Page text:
politics

Mexico Front-Runner Sends Mixed Signals on Private Oil Deals

  • Advisers back tenders yet also suggest end of future auctions
  • Lopez Obrador’s finance pick says views aren’t contradictory

Just four months before Mexico’s presidential election, front-runner Andres Manuel Lopez Obrador is keeping all options open regarding the country’s energy opening as a unified message on the topic continues to elude his top advisers.

"At this stage we don’t know who Lopez Obrador is going to listen to because he’s spoken from both sides of his mouth." said Carlos Legaspy, who helps oversee $400 million in corporate bonds for InSight Securities Inc. in Highland Park, Illinois, including Mexico debt.

That’s put investors on edge about the most market-sensitive topic heading into July elections. 

"Obviously I’d love the energy reform to continue, but at least if it’s going to be yanked, knowing in advance would be better than not knowing," Legaspy said.

On Feb. 15, his top business adviser, Alfonso Romo, told Bloomberg that Lopez Obrador’s team has reviewed most of the oil tenders awarded to private drillers and found them to be transparent and beneficial for Mexico. A few days later, economic adviser Abel Hibert said the candidate sees “no drastic change” to the reform allowing private drilling.

‘Grave Error’

Then on Feb. 23, the candidate’s top energy adviser, Rocio Nahle, was quoted in The Wall Street Journal saying she’d halt new auctions at least until positive results are seen from the first tenders, which she doubted would be the case. Nahle, who is the candidate’s pick for energy minister, has been an outspoken critic of the reform and said in December that it was designed to weaken state-owned oil producer Pemex, calling it a "grave error."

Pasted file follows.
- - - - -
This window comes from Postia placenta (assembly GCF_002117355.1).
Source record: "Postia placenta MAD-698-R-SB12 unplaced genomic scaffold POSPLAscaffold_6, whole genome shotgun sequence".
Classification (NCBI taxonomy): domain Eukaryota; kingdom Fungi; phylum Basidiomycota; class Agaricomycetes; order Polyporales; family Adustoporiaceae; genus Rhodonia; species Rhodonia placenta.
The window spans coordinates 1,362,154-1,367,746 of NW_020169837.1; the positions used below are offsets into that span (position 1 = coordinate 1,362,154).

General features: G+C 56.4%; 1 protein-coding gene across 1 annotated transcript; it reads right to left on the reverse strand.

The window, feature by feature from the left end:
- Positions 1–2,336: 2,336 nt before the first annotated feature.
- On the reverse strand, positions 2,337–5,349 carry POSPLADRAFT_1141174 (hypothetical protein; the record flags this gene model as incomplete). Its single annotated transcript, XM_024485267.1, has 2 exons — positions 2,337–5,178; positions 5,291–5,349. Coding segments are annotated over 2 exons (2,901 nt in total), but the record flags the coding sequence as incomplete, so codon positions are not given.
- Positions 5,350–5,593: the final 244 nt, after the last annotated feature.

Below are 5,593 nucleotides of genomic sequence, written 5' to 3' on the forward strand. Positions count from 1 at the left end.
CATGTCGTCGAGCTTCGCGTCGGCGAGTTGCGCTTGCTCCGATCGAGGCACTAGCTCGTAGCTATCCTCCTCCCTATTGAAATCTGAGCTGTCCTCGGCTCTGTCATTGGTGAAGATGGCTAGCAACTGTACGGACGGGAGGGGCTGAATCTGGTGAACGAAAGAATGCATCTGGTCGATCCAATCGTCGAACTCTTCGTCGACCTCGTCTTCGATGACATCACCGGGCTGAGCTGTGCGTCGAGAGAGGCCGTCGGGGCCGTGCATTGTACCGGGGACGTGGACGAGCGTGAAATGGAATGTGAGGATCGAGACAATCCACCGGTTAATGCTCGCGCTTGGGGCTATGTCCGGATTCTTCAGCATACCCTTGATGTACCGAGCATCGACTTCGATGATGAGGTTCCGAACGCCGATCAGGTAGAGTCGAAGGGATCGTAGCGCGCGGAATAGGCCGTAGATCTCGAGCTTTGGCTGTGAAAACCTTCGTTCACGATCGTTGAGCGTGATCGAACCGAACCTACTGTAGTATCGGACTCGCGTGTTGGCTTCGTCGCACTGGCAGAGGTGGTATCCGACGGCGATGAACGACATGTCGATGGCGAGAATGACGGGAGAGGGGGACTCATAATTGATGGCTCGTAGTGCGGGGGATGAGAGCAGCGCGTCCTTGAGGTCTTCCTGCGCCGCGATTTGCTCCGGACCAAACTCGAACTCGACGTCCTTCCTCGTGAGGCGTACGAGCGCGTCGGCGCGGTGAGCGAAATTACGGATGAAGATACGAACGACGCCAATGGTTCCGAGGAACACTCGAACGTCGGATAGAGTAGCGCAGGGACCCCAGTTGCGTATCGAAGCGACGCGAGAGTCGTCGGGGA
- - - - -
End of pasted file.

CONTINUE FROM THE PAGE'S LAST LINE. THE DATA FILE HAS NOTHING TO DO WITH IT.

The one person who could clarify his stance, Lopez Obrador himself, hasn’t addressed the differences directly. What he did say earlier this month is that he’d end the privatization of Mexican goods and services, and at a separate event that he won’t permit oil to return to the hands of foreigners. That’s called into question Romo’s and Hibert’s assertions that he’s come around to seeing benefits from private investment in the sector.

"AMLO himself needs to corroborate these views," said Marco Oviedo, chief Latin America economist for Barclays Plc, referring to Lopez Obrador by his nickname. "Otherwise markets won’t believe him or his advisers. That tells you that maybe AMLO is unwilling to commit."

‘Optimal Extraction’

Until that happens, the proxies for the front-runner have stood by their statements. According to the candidate’s pick for finance minister, Carlos Urzua, there aren’t contradictions between assertions the candidate would respect current oil contracts while halting future crude auctions.

Urzua explained his views in an e-mailed response to questions from Bloomberg. "Given that the tenders were awarded through well-done auctions, they’ll be completely respected. What’s being said as well is that the process will be detained to evaluate whether the auctions will continue and at what pace. At the end of the day, the optimal extraction of a non-renewable resource doesn’t have to be done immediately."

Urzua had told Bloomberg in December that while contracts won’t be revoked, Lopez Obrador could revise the pace at which future auctions take place. But Urzua also signaled back then that gaining complete clarity on Lopez Obrador’s stance on energy from the man himself may not happen.

Oil ownership in Mexico used to be as sacred as guns are for Americans, he explained. "When a politician speaks about the oil sector in Mexico, no matter who it is, he has to be very careful what he says.”

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